The site selected 10 conservative bills from this year’s session and the party’s preferred vote on each one. Any Republican lawmaker who failed to vote the “right” way on at least seven bills was labeled a RINO.
Only 21 House and nine Senate members were deemed “real Republicans.” That’s one-third of the 90 total members.
Now, like Will Rogers famously quipped, “I don’t belong to an organized political party; I’m a Democrat.” I don’t mean to speak out of turn and criticize the self-ordained cheerleaders of a party that has long held a super-majority in both Wyoming legislative chambers.
But it strikes me as foolish to try and bolster the Republican ranks by denigrating so many members of the same flock.
If your goal is to put more conservatives in the state Capitol, it seems like trying to run the alleged “RINOs” off the cliff risks giving moderates a great reason to band together and throw YOU out.
The Republicans who believe they have earned their conservative spurs apparently want to only share their sandbox with people who look exactly like them.
I get the reason why. The state GOP failed to accomplish its top legislative priority of 2019 — outlawing “crossover” voting in the primary. The far-right demanded an extreme conservative as governor, and thought they had two candidates who fit the bill — Jackson billionaire Foster Friess and Cheyenne attorney Harriet Hageman. They lost to the decidedly more moderate Mark Gordon.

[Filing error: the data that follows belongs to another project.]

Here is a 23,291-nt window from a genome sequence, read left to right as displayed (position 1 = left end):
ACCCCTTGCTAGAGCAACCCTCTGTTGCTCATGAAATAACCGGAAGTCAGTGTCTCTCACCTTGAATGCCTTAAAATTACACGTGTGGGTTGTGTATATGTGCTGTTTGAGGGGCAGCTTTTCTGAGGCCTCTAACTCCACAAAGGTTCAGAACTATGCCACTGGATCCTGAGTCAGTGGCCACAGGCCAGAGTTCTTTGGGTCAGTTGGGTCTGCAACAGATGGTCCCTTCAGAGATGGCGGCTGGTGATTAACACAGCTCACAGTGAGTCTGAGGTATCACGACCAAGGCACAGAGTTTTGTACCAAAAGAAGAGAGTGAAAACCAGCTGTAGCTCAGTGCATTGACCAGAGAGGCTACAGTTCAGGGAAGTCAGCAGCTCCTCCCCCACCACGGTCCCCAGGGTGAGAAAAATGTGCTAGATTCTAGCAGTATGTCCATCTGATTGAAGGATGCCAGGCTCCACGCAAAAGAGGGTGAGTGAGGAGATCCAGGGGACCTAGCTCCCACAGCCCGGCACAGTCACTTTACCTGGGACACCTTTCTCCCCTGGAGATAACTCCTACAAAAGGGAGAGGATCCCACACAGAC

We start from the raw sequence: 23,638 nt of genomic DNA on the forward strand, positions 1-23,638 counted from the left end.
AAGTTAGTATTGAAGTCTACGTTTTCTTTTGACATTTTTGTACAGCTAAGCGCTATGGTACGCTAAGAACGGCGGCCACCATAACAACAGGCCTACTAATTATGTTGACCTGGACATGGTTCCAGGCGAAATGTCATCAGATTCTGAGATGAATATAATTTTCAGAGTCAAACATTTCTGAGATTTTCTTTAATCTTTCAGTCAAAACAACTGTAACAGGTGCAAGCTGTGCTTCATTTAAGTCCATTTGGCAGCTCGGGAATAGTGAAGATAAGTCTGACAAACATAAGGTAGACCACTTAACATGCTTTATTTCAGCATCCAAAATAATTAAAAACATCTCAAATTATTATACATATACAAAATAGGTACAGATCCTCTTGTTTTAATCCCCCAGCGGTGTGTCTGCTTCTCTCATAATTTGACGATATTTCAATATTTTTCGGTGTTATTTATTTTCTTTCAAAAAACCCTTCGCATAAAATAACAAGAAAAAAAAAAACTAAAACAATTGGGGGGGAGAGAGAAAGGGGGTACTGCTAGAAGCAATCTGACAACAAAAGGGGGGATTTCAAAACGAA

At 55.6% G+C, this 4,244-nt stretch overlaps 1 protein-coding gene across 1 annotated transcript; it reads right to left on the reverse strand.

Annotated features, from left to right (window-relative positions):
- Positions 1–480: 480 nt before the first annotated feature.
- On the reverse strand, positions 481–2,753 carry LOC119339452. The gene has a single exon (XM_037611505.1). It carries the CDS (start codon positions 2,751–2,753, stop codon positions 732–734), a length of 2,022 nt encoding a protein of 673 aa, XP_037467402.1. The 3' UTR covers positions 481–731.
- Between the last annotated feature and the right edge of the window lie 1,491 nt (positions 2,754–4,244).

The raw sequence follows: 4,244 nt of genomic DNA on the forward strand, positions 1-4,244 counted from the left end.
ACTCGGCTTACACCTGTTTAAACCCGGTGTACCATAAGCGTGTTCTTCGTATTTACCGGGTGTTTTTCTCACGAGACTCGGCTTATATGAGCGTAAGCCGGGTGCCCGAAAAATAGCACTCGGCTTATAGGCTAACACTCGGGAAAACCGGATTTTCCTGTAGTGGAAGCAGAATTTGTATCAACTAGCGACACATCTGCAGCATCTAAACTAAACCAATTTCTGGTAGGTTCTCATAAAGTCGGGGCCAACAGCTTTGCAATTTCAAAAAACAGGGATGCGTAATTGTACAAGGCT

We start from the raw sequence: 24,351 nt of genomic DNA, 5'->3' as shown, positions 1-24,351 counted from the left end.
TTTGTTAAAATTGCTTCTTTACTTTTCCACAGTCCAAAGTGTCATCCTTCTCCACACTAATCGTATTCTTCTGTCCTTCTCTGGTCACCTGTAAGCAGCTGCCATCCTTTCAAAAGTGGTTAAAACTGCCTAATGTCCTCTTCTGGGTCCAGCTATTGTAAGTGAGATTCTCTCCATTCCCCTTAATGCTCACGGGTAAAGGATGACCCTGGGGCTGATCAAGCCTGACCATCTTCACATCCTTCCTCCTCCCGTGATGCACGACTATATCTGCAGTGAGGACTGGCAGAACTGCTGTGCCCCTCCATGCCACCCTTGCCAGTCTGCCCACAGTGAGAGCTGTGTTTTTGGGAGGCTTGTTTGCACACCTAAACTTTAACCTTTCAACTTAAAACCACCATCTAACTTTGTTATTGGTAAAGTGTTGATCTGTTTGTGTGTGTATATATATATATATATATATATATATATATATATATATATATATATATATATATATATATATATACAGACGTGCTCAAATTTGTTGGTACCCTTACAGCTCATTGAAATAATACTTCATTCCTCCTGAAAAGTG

Friess’ followers blamed his loss on Democrats who switched party affiliation at the polls, even though the math didn’t add-up. They bullied their party’s legislative leaders into advancing several bills to ban the practice, but they all failed.
I call it sour grapes, while Symons views the effort to move the entire party farther to right as a blatant, wrongheaded attempt to consolidate power. She is one of the leaders of a grassroots group called “Frontier Republicans” that’s organizing in all 23 counties to bring diverse views back into the fold.
“We’re not looking to kick out the far right,” she said. “But we are saying any organization that encourages different ideas is actually a stronger one. We need to make a commitment to finding solutions to our problems.
“We’re in a horrible position in the state from a financial perspective, and we’re simply not going to recover to where we were with the extractive industries,” Symons added. “We’ve got people whose primary considerations are some social issues that simply don’t affect the state.”
Last session Wyoming Republican officials threw their weight around and told “their” lawmakers at committee meetings they must vote against any new or increased taxes. The implied threat, as Berger’s experience proved, is very real. Go against the party and you will face a far-right primary opponent.
If that doesn’t get “RINOs” to shape up and play party ball, perhaps a secret probe will do the trick.
The situation reminds me of a Bob Dylan song from the early 1960s called “Talking John Birch Paranoid Blues.” It’s about a right-winger musing about a fate that may befall the Wyoming GOP someday:
“Well I finally started thinkin’ straight
When I run out of things to investigate.
Couldn’t imagine doing anything else.
So now I’m sittin’ home investigating myself!
Hope I don’t find out anything.”
I genuinely hope it doesn’t come to that. No resident in Wyoming — Republican or otherwise — should put up with being told how to think or vote.
The change that’s taken over the Republican Party here came from within, even if it had existed on the fringes. And if the mainstream is going to take back the party, it doesn’t have any time to waste.